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  • tig welding copper

    Does anybody care to share any wisdom on tigging copper?
    I have tried several times and I just cant seem to get a clean, un porous water proof bead.
    I haven't actually found any filler rod at my local weld supplies , but I have been stripping copper wire for filler rod.
    I have found that a high temp. to start out then lowering it once the plasma starts to flow seems to help.
    I am not back gassing.
    Help me out here?

  • #2
    You failed to mention what current you're trying to use, tungsten type/size, thickness of base metal nor shielding gas.

    I can tell you what works best for me. DC straight polarity, 2% thoriated tungsten and helium shielding gas. I haven't had to back shield anything yet but haven't welded copper pipe yet either. I've had success using scraps of copper wire as filler but prefer to use slivers of the base material if possible. Using the base material is especially necessary when you get into welding the copper/nickel alloys.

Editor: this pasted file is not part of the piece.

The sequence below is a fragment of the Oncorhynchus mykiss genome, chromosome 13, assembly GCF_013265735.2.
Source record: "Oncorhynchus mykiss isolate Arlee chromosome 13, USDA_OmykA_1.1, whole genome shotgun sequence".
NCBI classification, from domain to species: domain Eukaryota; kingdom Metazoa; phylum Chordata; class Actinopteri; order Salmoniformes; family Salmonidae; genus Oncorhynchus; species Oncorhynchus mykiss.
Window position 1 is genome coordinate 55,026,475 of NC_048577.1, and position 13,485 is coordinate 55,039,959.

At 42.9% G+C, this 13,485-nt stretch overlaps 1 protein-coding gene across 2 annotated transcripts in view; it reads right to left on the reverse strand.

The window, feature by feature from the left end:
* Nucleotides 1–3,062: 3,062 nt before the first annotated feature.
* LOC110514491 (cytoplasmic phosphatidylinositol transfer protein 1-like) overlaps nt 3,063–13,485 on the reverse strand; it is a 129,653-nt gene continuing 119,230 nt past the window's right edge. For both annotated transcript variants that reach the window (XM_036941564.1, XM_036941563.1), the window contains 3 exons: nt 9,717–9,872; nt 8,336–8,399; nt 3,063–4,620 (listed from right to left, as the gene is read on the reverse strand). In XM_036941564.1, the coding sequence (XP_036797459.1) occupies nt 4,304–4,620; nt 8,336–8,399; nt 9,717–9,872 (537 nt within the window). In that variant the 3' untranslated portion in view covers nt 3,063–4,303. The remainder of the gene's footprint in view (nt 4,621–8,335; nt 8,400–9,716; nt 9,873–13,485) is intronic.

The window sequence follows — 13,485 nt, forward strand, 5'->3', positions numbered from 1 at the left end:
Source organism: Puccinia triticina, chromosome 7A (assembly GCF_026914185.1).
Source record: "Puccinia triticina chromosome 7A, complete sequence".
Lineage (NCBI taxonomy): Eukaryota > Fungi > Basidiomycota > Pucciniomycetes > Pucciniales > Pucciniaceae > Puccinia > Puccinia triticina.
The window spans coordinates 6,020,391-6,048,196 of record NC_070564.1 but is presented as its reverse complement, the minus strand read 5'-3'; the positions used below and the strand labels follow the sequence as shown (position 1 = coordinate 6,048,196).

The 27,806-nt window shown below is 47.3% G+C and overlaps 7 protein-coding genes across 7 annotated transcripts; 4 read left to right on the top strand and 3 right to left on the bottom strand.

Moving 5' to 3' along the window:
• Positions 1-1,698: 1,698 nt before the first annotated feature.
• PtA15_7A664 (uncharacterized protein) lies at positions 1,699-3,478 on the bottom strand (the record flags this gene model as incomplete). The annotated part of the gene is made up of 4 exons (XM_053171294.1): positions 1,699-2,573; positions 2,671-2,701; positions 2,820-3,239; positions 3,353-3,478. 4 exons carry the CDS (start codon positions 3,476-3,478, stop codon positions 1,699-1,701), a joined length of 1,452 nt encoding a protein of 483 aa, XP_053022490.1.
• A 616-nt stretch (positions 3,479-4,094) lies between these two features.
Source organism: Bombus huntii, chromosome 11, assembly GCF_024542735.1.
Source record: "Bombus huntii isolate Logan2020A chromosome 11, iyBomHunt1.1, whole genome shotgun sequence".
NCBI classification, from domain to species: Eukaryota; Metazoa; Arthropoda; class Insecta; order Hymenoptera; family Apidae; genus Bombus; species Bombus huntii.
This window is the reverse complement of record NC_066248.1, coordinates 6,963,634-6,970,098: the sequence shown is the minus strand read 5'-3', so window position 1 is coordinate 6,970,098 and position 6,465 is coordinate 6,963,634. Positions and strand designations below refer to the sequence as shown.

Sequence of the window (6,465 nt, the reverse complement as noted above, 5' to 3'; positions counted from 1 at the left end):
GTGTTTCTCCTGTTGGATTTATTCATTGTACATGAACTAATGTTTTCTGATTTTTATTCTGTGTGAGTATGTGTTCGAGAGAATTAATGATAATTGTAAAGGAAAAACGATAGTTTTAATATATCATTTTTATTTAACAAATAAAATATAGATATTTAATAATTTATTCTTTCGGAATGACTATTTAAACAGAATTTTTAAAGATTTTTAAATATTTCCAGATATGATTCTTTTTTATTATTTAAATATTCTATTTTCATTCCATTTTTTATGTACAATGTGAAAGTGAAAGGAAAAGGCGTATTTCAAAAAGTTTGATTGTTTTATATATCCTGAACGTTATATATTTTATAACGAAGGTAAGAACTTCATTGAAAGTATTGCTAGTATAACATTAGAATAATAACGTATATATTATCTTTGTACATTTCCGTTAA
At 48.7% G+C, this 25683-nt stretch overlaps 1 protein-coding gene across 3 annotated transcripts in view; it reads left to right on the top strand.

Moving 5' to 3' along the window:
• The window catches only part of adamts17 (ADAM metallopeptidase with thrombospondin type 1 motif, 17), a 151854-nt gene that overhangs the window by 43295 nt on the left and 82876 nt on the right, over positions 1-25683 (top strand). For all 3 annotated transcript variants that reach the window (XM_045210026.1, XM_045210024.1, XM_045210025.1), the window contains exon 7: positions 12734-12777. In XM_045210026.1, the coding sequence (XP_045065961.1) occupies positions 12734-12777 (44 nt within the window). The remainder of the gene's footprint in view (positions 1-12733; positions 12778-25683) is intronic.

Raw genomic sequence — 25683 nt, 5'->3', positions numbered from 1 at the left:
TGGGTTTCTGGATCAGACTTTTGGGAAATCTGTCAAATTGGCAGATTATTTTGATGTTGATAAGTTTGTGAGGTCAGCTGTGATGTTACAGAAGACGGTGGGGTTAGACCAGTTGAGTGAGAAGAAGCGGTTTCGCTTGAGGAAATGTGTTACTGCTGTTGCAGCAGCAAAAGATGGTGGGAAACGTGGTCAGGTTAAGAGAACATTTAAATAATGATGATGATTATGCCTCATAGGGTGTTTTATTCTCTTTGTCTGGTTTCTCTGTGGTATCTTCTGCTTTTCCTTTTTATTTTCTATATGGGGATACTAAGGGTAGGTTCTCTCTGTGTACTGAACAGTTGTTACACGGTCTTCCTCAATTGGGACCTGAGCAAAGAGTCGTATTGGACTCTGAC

Blondie (Owner C & S Automotive)

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    • #3
      Thanks Blondie.
      Yeah I forgot to say I am using 1/16" 2% thoriated tungstun with 100% argon. DC - at about 1oo amps to start out.
      The base thickness are variable because I am just playing with scrap peices and pipe fittings too.
      I eventually want to make a small holding tank and a fountain or water feature.
      I will try slivers for filler.

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      • #4
        Copper Welding

        Tig welding copper requires more heat than SS.

        The copper transfers heat almost like aluminum.

        You haven't given much detail on what you are welding but in general turn your heat up about 20 0 30 amps higher than you would for SS. Definitely use a back purge. Copper needs to be really clean. The puddle is sluggish and doesn't like to flow.

        You should be able to source Copper Nickel or Nickel Copper rod from any decent welding supplier - Ask for UTP brand.